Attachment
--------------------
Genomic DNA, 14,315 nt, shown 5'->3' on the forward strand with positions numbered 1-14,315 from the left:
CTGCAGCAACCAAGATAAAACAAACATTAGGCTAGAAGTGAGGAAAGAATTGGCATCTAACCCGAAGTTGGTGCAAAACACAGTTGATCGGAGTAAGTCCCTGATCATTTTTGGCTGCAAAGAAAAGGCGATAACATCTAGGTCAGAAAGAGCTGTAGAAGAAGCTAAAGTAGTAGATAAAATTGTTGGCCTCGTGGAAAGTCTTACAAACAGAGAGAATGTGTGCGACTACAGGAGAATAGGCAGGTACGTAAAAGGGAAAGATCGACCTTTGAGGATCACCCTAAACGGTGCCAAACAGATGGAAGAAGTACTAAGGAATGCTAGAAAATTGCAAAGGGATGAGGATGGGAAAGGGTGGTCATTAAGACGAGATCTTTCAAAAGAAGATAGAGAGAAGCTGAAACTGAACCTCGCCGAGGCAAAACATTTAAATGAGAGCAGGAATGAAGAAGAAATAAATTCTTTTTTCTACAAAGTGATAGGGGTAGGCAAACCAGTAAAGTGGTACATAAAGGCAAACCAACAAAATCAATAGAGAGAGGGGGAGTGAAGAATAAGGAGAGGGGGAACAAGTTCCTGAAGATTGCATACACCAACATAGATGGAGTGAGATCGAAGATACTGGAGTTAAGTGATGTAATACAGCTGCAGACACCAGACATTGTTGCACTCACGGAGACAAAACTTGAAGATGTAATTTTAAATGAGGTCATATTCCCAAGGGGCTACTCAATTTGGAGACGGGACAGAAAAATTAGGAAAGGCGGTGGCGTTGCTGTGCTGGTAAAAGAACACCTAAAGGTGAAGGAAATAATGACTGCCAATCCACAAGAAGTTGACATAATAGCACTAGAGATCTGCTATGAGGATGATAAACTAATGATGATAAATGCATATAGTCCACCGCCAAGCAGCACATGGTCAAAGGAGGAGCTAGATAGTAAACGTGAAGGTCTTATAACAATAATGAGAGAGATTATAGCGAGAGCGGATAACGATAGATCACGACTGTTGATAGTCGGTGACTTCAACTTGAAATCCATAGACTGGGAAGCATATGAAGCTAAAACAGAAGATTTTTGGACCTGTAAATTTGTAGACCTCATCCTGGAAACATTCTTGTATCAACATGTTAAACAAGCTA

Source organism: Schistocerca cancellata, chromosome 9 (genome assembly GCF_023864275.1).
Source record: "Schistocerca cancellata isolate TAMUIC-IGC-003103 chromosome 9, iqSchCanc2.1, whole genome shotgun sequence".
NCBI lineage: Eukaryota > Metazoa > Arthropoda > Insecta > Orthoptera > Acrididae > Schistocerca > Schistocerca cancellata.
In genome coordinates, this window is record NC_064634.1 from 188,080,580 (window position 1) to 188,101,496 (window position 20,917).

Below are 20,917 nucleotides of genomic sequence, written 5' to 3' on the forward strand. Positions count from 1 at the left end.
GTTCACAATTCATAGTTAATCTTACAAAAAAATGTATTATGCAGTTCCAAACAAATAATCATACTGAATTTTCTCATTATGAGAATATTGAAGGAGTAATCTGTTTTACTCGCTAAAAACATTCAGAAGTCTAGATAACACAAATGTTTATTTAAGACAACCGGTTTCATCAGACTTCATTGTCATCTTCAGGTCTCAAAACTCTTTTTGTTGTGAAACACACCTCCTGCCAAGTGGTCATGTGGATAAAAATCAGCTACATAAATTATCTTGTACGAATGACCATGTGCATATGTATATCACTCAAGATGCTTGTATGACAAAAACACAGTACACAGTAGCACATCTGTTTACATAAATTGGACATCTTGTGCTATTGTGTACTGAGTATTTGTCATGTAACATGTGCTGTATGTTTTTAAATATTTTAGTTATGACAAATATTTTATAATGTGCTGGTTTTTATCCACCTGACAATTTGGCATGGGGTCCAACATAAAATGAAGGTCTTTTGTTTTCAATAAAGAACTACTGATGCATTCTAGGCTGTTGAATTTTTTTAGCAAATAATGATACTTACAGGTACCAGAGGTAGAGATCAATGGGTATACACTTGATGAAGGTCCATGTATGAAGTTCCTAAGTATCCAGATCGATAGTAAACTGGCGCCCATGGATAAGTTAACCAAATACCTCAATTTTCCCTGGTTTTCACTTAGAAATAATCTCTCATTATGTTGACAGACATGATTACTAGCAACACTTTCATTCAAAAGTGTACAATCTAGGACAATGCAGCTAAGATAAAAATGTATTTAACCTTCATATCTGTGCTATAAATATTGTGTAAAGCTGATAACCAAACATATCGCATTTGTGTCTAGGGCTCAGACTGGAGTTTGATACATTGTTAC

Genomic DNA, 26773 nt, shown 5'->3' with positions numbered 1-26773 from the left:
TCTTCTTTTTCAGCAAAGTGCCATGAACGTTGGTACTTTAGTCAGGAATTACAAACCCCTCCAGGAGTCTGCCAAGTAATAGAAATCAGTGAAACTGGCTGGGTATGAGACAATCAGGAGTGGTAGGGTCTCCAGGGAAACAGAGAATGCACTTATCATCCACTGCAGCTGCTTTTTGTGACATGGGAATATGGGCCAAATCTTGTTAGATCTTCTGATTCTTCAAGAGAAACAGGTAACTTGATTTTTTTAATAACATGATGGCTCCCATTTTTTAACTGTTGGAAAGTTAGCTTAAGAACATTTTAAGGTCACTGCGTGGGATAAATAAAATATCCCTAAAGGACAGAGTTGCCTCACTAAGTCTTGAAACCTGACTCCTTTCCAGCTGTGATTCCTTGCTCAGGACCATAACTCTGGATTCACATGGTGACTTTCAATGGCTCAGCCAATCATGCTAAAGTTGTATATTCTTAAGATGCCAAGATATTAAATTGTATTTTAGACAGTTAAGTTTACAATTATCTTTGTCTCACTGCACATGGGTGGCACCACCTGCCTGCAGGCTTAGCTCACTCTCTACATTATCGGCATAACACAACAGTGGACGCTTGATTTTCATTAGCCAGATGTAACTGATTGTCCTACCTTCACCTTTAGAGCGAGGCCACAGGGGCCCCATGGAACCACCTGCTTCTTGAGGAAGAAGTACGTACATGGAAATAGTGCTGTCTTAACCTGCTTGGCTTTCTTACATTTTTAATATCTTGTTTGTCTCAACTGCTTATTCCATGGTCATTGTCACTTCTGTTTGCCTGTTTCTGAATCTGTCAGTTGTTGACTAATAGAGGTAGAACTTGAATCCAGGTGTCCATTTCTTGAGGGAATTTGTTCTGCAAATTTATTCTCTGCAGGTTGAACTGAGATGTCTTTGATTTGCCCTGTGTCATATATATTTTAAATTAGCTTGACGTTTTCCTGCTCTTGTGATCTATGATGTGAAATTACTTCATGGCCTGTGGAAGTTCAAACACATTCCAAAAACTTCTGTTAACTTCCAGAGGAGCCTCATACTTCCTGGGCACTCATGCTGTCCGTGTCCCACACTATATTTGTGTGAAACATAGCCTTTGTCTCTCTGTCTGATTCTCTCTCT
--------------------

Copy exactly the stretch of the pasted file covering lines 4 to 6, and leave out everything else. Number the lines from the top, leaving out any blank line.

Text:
Source record: "Schistocerca cancellata isolate TAMUIC-IGC-003103 chromosome 9, iqSchCanc2.1, whole genome shotgun sequence".
NCBI lineage: Eukaryota > Metazoa > Arthropoda > Insecta > Orthoptera > Acrididae > Schistocerca > Schistocerca cancellata.
In genome coordinates, this window is record NC_064634.1 from 188,080,580 (window position 1) to 188,101,496 (window position 20,917).